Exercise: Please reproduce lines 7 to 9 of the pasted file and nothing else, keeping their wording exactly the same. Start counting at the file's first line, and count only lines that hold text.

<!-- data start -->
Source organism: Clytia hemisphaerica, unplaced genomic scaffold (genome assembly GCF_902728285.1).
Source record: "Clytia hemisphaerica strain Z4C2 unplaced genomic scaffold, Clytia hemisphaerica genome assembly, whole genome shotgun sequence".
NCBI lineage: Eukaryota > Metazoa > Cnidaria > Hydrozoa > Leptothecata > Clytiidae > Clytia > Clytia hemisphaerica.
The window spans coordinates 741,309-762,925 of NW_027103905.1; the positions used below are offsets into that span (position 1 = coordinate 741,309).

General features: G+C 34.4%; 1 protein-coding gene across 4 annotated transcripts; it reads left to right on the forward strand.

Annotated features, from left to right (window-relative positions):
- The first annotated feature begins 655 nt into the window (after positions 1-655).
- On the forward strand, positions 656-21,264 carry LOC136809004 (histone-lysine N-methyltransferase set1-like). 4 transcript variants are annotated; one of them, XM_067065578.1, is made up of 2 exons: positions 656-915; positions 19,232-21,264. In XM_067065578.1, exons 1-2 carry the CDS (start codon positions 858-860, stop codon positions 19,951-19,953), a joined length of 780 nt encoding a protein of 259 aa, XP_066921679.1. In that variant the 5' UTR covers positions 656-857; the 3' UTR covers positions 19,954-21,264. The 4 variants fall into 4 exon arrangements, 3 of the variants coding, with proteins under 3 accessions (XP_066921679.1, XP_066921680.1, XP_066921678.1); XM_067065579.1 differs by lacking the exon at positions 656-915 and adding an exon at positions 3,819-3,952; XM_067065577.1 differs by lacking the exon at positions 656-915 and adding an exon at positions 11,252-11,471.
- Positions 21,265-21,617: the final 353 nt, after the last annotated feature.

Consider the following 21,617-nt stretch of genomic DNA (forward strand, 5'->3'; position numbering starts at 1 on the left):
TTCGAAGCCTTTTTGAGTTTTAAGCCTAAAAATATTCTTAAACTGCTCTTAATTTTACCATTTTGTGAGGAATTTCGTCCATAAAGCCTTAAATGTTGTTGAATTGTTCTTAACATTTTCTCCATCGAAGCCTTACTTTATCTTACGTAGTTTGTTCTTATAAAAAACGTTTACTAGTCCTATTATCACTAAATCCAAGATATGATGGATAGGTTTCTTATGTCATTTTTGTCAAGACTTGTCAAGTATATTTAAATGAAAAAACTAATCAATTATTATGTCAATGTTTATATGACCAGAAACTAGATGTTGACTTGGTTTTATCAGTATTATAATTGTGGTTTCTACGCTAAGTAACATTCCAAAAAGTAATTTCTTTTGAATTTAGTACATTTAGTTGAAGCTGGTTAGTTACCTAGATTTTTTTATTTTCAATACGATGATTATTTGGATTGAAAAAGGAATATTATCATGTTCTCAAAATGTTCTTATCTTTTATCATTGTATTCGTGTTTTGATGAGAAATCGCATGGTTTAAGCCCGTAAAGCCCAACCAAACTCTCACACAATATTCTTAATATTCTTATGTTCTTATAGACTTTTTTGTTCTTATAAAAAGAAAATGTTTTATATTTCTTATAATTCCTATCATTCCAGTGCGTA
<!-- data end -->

- The first annotated feature begins 655 nt into the window (after positions 1-655).
- On the forward strand, positions 656-21,264 carry LOC136809004 (histone-lysine N-methyltransferase set1-like). 4 transcript variants are annotated; one of them, XM_067065578.1, is made up of 2 exons: positions 656-915; positions 19,232-21,264. In XM_067065578.1, exons 1-2 carry the CDS (start codon positions 858-860, stop codon positions 19,951-19,953), a joined length of 780 nt encoding a protein of 259 aa, XP_066921679.1. In that variant the 5' UTR covers positions 656-857; the 3' UTR covers positions 19,954-21,264. The 4 variants fall into 4 exon arrangements, 3 of the variants coding, with proteins under 3 accessions (XP_066921679.1, XP_066921680.1, XP_066921678.1); XM_067065579.1 differs by lacking the exon at positions 656-915 and adding an exon at positions 3,819-3,952; XM_067065577.1 differs by lacking the exon at positions 656-915 and adding an exon at positions 11,252-11,471.
- Positions 21,265-21,617: the final 353 nt, after the last annotated feature.